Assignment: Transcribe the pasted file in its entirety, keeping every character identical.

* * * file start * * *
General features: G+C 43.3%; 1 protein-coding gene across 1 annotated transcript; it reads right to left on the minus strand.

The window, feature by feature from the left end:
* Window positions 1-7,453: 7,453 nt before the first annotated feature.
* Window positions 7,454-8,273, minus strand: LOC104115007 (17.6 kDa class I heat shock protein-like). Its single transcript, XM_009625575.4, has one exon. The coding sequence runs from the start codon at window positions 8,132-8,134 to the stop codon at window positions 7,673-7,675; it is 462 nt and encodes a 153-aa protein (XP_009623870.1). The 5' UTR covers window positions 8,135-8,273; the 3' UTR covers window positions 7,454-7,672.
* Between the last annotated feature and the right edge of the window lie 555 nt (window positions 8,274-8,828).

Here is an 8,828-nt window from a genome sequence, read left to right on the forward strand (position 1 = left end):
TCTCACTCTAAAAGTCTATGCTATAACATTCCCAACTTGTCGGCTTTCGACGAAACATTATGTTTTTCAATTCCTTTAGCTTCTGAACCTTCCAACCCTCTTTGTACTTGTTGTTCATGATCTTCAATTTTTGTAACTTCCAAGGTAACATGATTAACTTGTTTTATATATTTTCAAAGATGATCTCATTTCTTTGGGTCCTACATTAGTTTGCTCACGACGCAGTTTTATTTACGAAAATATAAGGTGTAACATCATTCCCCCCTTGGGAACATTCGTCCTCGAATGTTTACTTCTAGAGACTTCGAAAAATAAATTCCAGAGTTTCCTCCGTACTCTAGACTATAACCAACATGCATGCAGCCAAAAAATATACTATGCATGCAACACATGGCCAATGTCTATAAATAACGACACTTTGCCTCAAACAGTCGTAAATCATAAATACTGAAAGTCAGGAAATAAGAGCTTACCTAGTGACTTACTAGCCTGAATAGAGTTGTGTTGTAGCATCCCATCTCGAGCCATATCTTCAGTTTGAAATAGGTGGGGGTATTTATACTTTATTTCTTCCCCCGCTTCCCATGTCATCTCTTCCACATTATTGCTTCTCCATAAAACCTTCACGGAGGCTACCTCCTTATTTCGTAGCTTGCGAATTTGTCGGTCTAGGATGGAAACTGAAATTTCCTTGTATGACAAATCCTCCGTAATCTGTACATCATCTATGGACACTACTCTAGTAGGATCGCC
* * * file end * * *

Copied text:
General features: G+C 43.3%; 1 protein-coding gene across 1 annotated transcript; it reads right to left on the minus strand.

The window, feature by feature from the left end:
* Window positions 1-7,453: 7,453 nt before the first annotated feature.
* Window positions 7,454-8,273, minus strand: LOC104115007 (17.6 kDa class I heat shock protein-like). Its single transcript, XM_009625575.4, has one exon. The coding sequence runs from the start codon at window positions 8,132-8,134 to the stop codon at window positions 7,673-7,675; it is 462 nt and encodes a 153-aa protein (XP_009623870.1). The 5' UTR covers window positions 8,135-8,273; the 3' UTR covers window positions 7,454-7,672.
* Between the last annotated feature and the right edge of the window lie 555 nt (window positions 8,274-8,828).

Here is an 8,828-nt window from a genome sequence, read left to right on the forward strand (position 1 = left end):
TCTCACTCTAAAAGTCTATGCTATAACATTCCCAACTTGTCGGCTTTCGACGAAACATTATGTTTTTCAATTCCTTTAGCTTCTGAACCTTCCAACCCTCTTTGTACTTGTTGTTCATGATCTTCAATTTTTGTAACTTCCAAGGTAACATGATTAACTTGTTTTATATATTTTCAAAGATGATCTCATTTCTTTGGGTCCTACATTAGTTTGCTCACGACGCAGTTTTATTTACGAAAATATAAGGTGTAACATCATTCCCCCCTTGGGAACATTCGTCCTCGAATGTTTACTTCTAGAGACTTCGAAAAATAAATTCCAGAGTTTCCTCCGTACTCTAGACTATAACCAACATGCATGCAGCCAAAAAATATACTATGCATGCAACACATGGCCAATGTCTATAAATAACGACACTTTGCCTCAAACAGTCGTAAATCATAAATACTGAAAGTCAGGAAATAAGAGCTTACCTAGTGACTTACTAGCCTGAATAGAGTTGTGTTGTAGCATCCCATCTCGAGCCATATCTTCAGTTTGAAATAGGTGGGGGTATTTATACTTTATTTCTTCCCCCGCTTCCCATGTCATCTCTTCCACATTATTGCTTCTCCATAAAACCTTCACGGAGGCTACCTCCTTATTTCGTAGCTTGCGAATTTGTCGGTCTAGGATGGAAACTGAAATTTCCTTGTATGACAAATCCTCCGTAATCTGTACATCATCTATGGACACTACTCTAGTAGGATCGCC